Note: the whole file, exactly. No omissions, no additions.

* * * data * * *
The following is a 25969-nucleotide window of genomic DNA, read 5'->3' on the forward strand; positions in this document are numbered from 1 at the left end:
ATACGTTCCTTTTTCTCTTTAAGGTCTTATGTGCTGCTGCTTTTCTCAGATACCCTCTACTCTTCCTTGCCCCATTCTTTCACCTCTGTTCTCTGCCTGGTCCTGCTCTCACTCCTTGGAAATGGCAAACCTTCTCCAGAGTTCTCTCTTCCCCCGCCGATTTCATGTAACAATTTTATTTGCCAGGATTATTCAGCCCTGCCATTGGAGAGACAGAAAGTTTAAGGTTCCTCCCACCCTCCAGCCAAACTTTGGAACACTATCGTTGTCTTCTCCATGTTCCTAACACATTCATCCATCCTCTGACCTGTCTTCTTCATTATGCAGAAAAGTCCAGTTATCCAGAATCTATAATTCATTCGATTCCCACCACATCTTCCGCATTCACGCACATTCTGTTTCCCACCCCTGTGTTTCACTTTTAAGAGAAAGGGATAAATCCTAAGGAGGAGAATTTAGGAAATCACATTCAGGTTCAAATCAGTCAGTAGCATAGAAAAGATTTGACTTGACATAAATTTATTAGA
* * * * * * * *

The following is a 25969-nucleotide window of genomic DNA, read 5'->3' on the forward strand; positions in this document are numbered from 1 at the left end:
ATACGTTCCTTTTTCTCTTTAAGGTCTTATGTGCTGCTGCTTTTCTCAGATACCCTCTACTCTTCCTTGCCCCATTCTTTCACCTCTGTTCTCTGCCTGGTCCTGCTCTCACTCCTTGGAAATGGCAAACCTTCTCCAGAGTTCTCTCTTCCCCCGCCGATTTCATGTAACAATTTTATTTGCCAGGATTATTCAGCCCTGCCATTGGAGAGACAGAAAGTTTAAGGTTCCTCCCACCCTCCAGCCAAACTTTGGAACACTATCGTTGTCTTCTCCATGTTCCTAACACATTCATCCATCCTCTGACCTGTCTTCTTCATTATGCAGAAAAGTCCAGTTATCCAGAATCTATAATTCATTCGATTCCCACCACATCTTCCGCATTCACGCACATTCTGTTTCCCACCCCTGTGTTTCACTTTTAAGAGAAAGGGATAAATCCTAAGGAGGAGAATTTAGGAAATCACATTCAGGTTCAAATCAGTCAGTAGCATAGAAAAGATTTGACTTGACATAAATTTATTAGA